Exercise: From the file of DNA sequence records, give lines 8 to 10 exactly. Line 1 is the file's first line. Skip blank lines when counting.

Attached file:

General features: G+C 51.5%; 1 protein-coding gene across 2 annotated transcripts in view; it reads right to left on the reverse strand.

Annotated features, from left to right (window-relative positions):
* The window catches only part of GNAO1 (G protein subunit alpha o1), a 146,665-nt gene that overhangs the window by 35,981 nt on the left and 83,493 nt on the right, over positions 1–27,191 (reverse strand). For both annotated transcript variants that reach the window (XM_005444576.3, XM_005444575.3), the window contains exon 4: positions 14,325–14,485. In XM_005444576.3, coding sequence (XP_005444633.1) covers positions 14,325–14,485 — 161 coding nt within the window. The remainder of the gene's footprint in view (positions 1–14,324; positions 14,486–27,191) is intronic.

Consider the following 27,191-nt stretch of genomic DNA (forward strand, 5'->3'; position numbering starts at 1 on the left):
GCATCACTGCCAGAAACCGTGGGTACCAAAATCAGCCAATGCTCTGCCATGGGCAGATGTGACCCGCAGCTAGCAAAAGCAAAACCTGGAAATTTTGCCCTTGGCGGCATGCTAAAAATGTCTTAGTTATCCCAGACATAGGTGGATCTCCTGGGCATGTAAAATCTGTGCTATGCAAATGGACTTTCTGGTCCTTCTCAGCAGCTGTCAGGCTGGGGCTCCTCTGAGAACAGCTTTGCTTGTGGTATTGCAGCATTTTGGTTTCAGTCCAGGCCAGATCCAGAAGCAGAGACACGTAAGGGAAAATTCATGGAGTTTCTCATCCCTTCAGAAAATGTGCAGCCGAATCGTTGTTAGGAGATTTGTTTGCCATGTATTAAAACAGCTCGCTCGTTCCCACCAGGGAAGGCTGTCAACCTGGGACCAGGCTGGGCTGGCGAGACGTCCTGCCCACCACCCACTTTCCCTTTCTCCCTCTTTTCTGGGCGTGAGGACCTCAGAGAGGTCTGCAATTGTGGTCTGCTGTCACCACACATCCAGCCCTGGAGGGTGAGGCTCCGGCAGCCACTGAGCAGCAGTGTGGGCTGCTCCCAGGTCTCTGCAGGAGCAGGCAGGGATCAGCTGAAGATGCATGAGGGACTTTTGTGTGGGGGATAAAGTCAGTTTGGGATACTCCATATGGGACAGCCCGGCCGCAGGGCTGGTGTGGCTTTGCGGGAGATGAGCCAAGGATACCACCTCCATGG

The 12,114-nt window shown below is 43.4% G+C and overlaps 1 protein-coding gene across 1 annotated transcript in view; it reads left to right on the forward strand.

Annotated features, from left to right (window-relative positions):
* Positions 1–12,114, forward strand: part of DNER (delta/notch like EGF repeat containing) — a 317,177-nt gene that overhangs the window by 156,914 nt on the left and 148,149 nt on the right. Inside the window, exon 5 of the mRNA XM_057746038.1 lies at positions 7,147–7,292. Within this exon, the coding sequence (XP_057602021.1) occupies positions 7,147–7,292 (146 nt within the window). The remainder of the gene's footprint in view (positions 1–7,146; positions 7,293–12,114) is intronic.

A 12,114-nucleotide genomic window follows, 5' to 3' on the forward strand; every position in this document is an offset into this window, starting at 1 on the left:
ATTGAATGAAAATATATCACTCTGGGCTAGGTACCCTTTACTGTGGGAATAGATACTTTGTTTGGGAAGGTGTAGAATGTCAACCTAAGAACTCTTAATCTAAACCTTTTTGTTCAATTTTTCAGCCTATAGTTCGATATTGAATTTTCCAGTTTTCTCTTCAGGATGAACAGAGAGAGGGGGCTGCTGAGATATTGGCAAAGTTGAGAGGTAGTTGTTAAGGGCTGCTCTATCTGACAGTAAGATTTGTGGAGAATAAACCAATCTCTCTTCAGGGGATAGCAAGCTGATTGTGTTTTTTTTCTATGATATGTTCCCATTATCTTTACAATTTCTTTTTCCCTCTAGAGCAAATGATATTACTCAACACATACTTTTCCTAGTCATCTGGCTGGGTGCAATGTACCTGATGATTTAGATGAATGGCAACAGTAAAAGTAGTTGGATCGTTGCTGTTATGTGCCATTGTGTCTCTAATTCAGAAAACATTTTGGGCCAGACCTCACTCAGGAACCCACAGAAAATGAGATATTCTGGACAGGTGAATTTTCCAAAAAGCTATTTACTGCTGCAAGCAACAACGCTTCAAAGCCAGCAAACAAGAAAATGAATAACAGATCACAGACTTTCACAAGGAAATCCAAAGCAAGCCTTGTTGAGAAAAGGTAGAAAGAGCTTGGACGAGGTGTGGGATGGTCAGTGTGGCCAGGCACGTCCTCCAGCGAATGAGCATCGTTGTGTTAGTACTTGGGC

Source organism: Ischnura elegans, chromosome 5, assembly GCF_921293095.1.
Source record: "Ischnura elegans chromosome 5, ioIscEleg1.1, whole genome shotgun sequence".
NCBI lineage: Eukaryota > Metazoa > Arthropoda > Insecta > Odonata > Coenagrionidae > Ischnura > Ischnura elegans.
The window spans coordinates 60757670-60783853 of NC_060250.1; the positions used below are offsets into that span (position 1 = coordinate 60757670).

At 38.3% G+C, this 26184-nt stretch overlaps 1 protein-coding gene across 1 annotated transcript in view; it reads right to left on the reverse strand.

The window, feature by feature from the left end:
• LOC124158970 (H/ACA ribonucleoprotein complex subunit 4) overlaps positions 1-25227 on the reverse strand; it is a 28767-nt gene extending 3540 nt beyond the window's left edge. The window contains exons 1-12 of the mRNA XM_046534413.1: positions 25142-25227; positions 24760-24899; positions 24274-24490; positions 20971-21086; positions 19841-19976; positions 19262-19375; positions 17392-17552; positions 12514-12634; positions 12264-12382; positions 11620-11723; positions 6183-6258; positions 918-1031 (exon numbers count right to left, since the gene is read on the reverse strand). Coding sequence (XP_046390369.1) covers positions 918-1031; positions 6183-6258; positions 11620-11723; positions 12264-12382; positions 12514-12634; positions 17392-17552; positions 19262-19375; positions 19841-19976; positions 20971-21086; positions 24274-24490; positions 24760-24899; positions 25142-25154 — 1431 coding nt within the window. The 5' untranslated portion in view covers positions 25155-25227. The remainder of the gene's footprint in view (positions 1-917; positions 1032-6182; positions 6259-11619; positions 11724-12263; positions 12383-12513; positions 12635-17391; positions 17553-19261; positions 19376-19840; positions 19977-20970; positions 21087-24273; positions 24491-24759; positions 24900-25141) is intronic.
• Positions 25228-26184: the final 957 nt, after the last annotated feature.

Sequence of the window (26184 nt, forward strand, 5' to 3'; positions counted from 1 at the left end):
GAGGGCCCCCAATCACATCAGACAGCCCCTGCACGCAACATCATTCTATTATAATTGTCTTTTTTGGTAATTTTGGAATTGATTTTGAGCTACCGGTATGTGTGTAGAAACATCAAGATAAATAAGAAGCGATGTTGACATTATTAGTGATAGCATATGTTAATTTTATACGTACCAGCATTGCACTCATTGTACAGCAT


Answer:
* Positions 1–12,114, forward strand: part of DNER (delta/notch like EGF repeat containing) — a 317,177-nt gene that overhangs the window by 156,914 nt on the left and 148,149 nt on the right. Inside the window, exon 5 of the mRNA XM_057746038.1 lies at positions 7,147–7,292. Within this exon, the coding sequence (XP_057602021.1) occupies positions 7,147–7,292 (146 nt within the window). The remainder of the gene's footprint in view (positions 1–7,146; positions 7,293–12,114) is intronic.

A 12,114-nucleotide genomic window follows, 5' to 3' on the forward strand; every position in this document is an offset into this window, starting at 1 on the left:
ATTGAATGAAAATATATCACTCTGGGCTAGGTACCCTTTACTGTGGGAATAGATACTTTGTTTGGGAAGGTGTAGAATGTCAACCTAAGAACTCTTAATCTAAACCTTTTTGTTCAATTTTTCAGCCTATAGTTCGATATTGAATTTTCCAGTTTTCTCTTCAGGATGAACAGAGAGAGGGGGCTGCTGAGATATTGGCAAAGTTGAGAGGTAGTTGTTAAGGGCTGCTCTATCTGACAGTAAGATTTGTGGAGAATAAACCAATCTCTCTTCAGGGGATAGCAAGCTGATTGTGTTTTTTTTCTATGATATGTTCCCATTATCTTTACAATTTCTTTTTCCCTCTAGAGCAAATGATATTACTCAACACATACTTTTCCTAGTCATCTGGCTGGGTGCAATGTACCTGATGATTTAGATGAATGGCAACAGTAAAAGTAGTTGGATCGTTGCTGTTATGTGCCATTGTGTCTCTAATTCAGAAAACATTTTGGGCCAGACCTCACTCAGGAACCCACAGAAAATGAGATATTCTGGACAGGTGAATTTTCCAAAAAGCTATTTACTGCTGCAAGCAACAACGCTTCAAAGCCAGCAAACAAGAAAATGAATAACAGATCACAGACTTTCACAAGGAAATCCAAAGCAAGCCTTGTTGAGAAAAGGTAGAAAGAGCTTGGACGAGGTGTGGGATGGTCAGTGTGGCCAGGCACGTCCTCCAGCGAATGAGCATCGTTGTGTTAGTACTTGGGC